Much coverage of Burma’s “frontier market” has focused on sectors such as natural resources, telecommunications and manufacturing. Some of the world’s biggest and best-known companies—such as Coca-Cola, Pepsi, Microsoft and Unilever—have in recent months put their money into Burma, or pledged to, after Western sanctions were eased or lifted in response to reforms in the one-time army-ruled country.
One sector that hasn’t received as much attention is the nexus of public relations, marketing and advertising, which is, or will be, bound up with the companies and sectors that want to market and sell their wares in Burma or set up shop making goods in the country’s low-wage economy.
But one media company that has come to Burma is London-based WPP—the world’s biggest advertising conglomerate, which owns a number of well-known PR, advertising and market research firms. WPP-owned Ogilvy, JWT and TNS are already operating in Burma and count some of the country’s biggest companies as clients. Already WPP affiliates have carried out a 12,000-person consumer survey, a novelty in Burma even two years into the country’s transition from military rule.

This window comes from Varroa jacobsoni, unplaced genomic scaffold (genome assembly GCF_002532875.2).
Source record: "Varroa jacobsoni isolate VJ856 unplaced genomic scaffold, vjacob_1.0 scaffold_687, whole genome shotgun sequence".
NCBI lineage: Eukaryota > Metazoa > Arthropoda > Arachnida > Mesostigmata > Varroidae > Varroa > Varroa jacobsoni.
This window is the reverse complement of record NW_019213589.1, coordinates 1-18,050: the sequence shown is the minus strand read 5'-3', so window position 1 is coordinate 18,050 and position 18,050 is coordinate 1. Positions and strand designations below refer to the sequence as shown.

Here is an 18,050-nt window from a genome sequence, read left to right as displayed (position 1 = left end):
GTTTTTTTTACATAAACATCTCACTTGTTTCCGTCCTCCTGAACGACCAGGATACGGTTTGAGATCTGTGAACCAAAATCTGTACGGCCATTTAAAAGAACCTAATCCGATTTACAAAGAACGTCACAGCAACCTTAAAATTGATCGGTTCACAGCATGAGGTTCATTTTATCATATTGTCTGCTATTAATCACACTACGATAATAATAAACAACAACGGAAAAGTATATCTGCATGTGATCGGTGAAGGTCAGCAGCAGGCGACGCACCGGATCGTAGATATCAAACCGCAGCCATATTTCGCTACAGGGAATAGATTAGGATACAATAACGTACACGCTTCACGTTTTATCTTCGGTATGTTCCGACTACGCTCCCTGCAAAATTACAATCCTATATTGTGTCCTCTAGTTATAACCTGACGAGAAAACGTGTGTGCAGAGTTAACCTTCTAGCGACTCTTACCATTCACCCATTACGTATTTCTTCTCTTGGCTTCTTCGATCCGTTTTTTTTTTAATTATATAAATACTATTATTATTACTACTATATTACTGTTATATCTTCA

Overall, Burma is but a tiny fraction of WPP’s Asia-Pacific businesses, which generate US$5 billion in revenues and employ around 47,000 people, but WPP CEO Sir Martin Sorrell says that “acorn” of revenue has plenty of room to grow. Sorrell, a speaker at the recent World Economic Forum (WEF) in Naypyidaw, sat down with The Irrawaddy to explain the potential of Burma’s media market as foreign investors move into the country.
Question: Is Burma an important country for WPP?
Answer: One way or another, we have six operations here. They’re all small but growing, and some we’re started from scratch. But there’ll be more to come—Millward Brown [owned by WPP] is awaiting ratification of its license, for example.